American Heritage® Dictionary of the English Language, Fourth Edition
- n. See cockscomb.
Century Dictionary and Cyclopedia
- n. A genus of plants, natural order Amarantaceæ, for the most part tropical. The cockscomb common in cultivation is C. cristata; but the cultivated form of this plant, with a broad flattened stem and a terminal crest, is very unlike its natural condition, being a monstrosity formed by the union or fasciation of the branches.
GNU Webster's 1913
- n. a genus of annual or perennial herbs or vines of tropical and subtropical America and Asia and Africa.
- n. annual or perennial herbs or vines of tropical and subtropical America and Asia and Africa
- New Latin Cēlosia, genus name, from Greek kēlos, dry, burnt (from its color), from kaiein, to burn. (American Heritage® Dictionary of the English Language, Fourth Edition)
“This celosia is one of the most thriving plants in the K-State Gardens.”
“Three beautiful options for your tropical garden in Mexico are the celosia, century plant and coconut palm.”
“Raise celosia in a greenhouse or a conservatory in cool climates.”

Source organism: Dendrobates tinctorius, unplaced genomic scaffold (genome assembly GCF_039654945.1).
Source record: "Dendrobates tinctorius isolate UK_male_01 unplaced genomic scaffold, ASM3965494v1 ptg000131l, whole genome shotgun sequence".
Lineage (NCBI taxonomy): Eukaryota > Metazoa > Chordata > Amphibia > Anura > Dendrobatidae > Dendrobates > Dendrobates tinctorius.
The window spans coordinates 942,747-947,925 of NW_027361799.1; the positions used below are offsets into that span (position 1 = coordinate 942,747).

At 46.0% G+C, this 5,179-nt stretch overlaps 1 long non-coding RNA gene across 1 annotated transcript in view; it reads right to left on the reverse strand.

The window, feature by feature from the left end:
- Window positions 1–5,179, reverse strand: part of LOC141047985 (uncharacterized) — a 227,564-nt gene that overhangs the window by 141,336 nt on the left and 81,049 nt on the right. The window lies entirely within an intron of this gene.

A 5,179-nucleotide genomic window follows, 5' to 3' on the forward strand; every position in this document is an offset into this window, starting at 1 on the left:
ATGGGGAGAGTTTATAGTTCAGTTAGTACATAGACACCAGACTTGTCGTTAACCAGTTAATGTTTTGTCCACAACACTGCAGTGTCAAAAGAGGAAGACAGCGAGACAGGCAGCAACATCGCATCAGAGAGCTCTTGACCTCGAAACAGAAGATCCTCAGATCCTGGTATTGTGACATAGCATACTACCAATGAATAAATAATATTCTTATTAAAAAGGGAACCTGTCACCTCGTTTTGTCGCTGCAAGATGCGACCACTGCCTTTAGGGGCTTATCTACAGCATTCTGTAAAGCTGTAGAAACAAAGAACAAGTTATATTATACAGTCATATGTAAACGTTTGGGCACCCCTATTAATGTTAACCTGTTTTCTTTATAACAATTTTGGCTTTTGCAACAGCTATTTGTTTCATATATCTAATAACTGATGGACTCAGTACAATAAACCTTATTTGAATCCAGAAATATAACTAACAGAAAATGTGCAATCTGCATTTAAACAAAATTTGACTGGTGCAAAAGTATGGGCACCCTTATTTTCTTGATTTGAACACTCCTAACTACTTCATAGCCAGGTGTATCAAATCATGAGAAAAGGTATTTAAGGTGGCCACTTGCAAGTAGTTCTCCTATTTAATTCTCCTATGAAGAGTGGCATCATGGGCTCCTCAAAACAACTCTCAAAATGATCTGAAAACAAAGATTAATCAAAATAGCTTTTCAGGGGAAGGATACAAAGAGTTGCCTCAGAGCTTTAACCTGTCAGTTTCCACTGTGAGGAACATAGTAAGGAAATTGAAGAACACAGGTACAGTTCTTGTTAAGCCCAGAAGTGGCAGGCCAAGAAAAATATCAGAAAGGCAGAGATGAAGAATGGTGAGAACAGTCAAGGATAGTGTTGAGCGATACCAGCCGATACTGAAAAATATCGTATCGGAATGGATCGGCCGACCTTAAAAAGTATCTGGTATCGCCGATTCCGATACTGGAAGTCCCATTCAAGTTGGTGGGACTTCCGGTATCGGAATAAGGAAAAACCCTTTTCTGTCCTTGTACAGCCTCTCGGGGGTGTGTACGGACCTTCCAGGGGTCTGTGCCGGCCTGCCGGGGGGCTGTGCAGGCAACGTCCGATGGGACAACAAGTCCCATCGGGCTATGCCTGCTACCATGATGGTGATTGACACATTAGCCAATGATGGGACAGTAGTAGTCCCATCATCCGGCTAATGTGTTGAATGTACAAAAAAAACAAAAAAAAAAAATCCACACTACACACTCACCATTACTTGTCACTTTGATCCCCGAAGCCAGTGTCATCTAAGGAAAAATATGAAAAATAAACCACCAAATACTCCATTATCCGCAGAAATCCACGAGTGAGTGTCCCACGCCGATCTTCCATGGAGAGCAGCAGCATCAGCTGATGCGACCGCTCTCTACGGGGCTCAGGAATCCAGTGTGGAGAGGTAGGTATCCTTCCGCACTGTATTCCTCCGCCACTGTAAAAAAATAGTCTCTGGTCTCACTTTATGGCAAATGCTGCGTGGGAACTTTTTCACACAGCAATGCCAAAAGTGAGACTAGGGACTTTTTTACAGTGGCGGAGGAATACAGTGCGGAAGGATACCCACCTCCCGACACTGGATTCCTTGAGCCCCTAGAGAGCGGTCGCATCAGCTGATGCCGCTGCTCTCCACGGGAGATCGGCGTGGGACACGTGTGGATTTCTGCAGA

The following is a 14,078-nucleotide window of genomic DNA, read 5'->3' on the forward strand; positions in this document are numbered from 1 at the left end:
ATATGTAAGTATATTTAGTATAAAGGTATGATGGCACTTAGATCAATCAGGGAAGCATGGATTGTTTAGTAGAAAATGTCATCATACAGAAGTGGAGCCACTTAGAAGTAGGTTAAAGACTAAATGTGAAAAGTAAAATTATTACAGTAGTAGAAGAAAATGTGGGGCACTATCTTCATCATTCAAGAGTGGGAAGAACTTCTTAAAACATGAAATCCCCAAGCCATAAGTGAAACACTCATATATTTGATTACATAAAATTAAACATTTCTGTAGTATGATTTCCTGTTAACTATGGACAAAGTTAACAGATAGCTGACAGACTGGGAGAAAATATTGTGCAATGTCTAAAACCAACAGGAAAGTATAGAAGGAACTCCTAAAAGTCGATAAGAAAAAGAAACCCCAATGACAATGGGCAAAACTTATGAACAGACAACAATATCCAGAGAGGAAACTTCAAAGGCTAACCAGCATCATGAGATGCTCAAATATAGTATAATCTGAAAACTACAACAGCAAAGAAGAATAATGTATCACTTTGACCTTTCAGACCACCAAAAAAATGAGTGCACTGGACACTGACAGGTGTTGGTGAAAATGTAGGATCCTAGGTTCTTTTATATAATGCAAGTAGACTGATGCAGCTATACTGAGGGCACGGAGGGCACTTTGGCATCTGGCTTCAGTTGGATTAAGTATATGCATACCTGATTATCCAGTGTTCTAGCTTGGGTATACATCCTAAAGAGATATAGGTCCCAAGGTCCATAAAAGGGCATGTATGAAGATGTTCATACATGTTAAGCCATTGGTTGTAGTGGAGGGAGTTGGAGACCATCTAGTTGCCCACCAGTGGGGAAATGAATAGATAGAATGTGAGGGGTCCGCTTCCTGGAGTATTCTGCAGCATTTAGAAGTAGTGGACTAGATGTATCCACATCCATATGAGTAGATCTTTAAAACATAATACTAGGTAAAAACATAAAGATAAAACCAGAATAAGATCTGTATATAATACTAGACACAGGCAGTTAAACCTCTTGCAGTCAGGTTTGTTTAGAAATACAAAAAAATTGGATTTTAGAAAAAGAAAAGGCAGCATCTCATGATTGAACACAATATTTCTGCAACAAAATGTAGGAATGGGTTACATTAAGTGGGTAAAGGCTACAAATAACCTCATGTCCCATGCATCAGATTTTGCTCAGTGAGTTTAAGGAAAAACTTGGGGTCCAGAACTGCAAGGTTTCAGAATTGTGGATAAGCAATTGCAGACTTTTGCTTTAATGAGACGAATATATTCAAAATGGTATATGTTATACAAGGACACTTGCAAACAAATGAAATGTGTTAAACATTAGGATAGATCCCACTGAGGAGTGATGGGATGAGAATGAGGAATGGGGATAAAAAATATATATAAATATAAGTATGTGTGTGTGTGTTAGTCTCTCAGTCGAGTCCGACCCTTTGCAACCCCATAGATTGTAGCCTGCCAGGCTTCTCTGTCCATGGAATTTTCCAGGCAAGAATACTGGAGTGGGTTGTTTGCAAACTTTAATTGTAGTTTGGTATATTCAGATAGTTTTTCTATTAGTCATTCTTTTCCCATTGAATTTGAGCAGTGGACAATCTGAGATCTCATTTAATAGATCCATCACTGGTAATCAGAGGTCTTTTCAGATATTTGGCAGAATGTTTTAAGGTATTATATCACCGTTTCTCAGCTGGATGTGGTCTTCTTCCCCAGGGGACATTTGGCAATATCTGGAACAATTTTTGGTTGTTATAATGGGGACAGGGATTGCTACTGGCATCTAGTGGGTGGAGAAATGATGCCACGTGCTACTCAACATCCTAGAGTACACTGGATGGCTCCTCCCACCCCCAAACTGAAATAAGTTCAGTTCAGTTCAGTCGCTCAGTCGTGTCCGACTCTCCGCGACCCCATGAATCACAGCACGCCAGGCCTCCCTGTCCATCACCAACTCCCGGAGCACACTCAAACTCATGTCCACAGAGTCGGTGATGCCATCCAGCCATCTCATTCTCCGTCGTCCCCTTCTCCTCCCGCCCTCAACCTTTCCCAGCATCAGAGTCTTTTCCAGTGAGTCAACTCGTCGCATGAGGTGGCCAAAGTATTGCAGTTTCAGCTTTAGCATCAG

“Your celosia seeds have germinated here, were winter sowed in the milk jugs.”
“The celosia for one (seed packet) and now I have dinner plate Dahlias about a foot and a half tall (tuber) bloom or not to bloom will tell the whole story of thrifty shopping.”
“The celosia flower is a bright, rippled crest, as seen in this speciment in a Puerto Vallarta garden.”
“Now it was oppositional: his zucchini against her celosia, her rabbit versus his dog.”
“Annuals on a single stem would work, the celosia would have been good.”
“The amaranthus is similar in look to celosia, it should have been four feet tall but just barely grew at all.”
“The lone celosia from a whole packet of C. spicata ‘Coral Garden Mixed’ that has done anything is stunning if solitary.”
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